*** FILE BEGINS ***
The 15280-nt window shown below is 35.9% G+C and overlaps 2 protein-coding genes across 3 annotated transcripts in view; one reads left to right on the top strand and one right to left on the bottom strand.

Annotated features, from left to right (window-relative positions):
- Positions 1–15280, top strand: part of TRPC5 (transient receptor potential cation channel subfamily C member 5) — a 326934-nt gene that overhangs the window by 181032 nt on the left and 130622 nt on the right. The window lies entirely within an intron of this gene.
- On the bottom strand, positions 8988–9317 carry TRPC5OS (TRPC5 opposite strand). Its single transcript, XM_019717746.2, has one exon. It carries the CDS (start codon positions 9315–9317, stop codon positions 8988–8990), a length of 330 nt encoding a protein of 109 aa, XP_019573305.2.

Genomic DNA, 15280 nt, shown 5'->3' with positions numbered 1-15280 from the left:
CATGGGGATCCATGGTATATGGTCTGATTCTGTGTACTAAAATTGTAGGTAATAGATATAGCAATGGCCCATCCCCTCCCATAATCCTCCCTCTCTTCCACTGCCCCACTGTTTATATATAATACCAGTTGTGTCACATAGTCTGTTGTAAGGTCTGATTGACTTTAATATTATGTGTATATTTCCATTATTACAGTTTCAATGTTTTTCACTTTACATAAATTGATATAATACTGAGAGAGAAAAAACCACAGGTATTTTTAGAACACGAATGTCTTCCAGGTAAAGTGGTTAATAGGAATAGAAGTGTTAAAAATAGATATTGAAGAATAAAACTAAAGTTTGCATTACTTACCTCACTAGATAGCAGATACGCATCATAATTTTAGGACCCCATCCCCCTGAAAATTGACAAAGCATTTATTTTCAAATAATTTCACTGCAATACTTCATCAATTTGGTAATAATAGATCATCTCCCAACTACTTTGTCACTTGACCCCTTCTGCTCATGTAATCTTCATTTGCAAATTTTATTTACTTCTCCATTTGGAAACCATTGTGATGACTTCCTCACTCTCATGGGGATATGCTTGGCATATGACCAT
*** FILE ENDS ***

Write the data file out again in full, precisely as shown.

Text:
The 15280-nt window shown below is 35.9% G+C and overlaps 2 protein-coding genes across 3 annotated transcripts in view; one reads left to right on the top strand and one right to left on the bottom strand.

Annotated features, from left to right (window-relative positions):
- Positions 1–15280, top strand: part of TRPC5 (transient receptor potential cation channel subfamily C member 5) — a 326934-nt gene that overhangs the window by 181032 nt on the left and 130622 nt on the right. The window lies entirely within an intron of this gene.
- On the bottom strand, positions 8988–9317 carry TRPC5OS (TRPC5 opposite strand). Its single transcript, XM_019717746.2, has one exon. It carries the CDS (start codon positions 9315–9317, stop codon positions 8988–8990), a length of 330 nt encoding a protein of 109 aa, XP_019573305.2.

Genomic DNA, 15280 nt, shown 5'->3' with positions numbered 1-15280 from the left:
CATGGGGATCCATGGTATATGGTCTGATTCTGTGTACTAAAATTGTAGGTAATAGATATAGCAATGGCCCATCCCCTCCCATAATCCTCCCTCTCTTCCACTGCCCCACTGTTTATATATAATACCAGTTGTGTCACATAGTCTGTTGTAAGGTCTGATTGACTTTAATATTATGTGTATATTTCCATTATTACAGTTTCAATGTTTTTCACTTTACATAAATTGATATAATACTGAGAGAGAAAAAACCACAGGTATTTTTAGAACACGAATGTCTTCCAGGTAAAGTGGTTAATAGGAATAGAAGTGTTAAAAATAGATATTGAAGAATAAAACTAAAGTTTGCATTACTTACCTCACTAGATAGCAGATACGCATCATAATTTTAGGACCCCATCCCCCTGAAAATTGACAAAGCATTTATTTTCAAATAATTTCACTGCAATACTTCATCAATTTGGTAATAATAGATCATCTCCCAACTACTTTGTCACTTGACCCCTTCTGCTCATGTAATCTTCATTTGCAAATTTTATTTACTTCTCCATTTGGAAACCATTGTGATGACTTCCTCACTCTCATGGGGATATGCTTGGCATATGACCAT